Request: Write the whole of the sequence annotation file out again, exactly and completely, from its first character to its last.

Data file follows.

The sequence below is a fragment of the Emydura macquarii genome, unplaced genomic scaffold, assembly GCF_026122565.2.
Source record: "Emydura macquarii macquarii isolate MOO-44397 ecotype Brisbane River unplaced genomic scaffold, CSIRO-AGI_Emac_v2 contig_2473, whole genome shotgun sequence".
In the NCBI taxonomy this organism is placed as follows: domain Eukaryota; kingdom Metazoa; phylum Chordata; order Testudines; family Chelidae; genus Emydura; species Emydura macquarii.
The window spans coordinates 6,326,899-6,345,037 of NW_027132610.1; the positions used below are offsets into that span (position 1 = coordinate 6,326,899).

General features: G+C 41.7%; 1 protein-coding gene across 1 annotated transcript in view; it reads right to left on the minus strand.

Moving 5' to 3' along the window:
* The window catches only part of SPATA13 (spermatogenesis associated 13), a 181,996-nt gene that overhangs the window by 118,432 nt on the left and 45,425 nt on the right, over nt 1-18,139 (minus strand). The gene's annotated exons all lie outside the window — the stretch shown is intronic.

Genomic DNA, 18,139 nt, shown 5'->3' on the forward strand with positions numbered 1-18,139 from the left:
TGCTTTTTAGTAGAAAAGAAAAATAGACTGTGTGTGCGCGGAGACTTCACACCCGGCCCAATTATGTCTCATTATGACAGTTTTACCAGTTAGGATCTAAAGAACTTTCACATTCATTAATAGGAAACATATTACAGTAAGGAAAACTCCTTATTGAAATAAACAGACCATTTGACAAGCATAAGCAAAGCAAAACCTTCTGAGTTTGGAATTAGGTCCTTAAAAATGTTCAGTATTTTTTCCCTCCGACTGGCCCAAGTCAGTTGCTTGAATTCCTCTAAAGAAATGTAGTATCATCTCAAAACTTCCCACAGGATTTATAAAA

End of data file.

The sequence below is a fragment of the Emydura macquarii genome, unplaced genomic scaffold, assembly GCF_026122565.2.
Source record: "Emydura macquarii macquarii isolate MOO-44397 ecotype Brisbane River unplaced genomic scaffold, CSIRO-AGI_Emac_v2 contig_2473, whole genome shotgun sequence".
In the NCBI taxonomy this organism is placed as follows: domain Eukaryota; kingdom Metazoa; phylum Chordata; order Testudines; family Chelidae; genus Emydura; species Emydura macquarii.
The window spans coordinates 6,326,899-6,345,037 of NW_027132610.1; the positions used below are offsets into that span (position 1 = coordinate 6,326,899).

General features: G+C 41.7%; 1 protein-coding gene across 1 annotated transcript in view; it reads right to left on the minus strand.

Moving 5' to 3' along the window:
* The window catches only part of SPATA13 (spermatogenesis associated 13), a 181,996-nt gene that overhangs the window by 118,432 nt on the left and 45,425 nt on the right, over nt 1-18,139 (minus strand). The gene's annotated exons all lie outside the window — the stretch shown is intronic.

Genomic DNA, 18,139 nt, shown 5'->3' on the forward strand with positions numbered 1-18,139 from the left:
TGCTTTTTAGTAGAAAAGAAAAATAGACTGTGTGTGCGCGGAGACTTCACACCCGGCCCAATTATGTCTCATTATGACAGTTTTACCAGTTAGGATCTAAAGAACTTTCACATTCATTAATAGGAAACATATTACAGTAAGGAAAACTCCTTATTGAAATAAACAGACCATTTGACAAGCATAAGCAAAGCAAAACCTTCTGAGTTTGGAATTAGGTCCTTAAAAATGTTCAGTATTTTTTCCCTCCGACTGGCCCAAGTCAGTTGCTTGAATTCCTCTAAAGAAATGTAGTATCATCTCAAAACTTCCCACAGGATTTATAAAA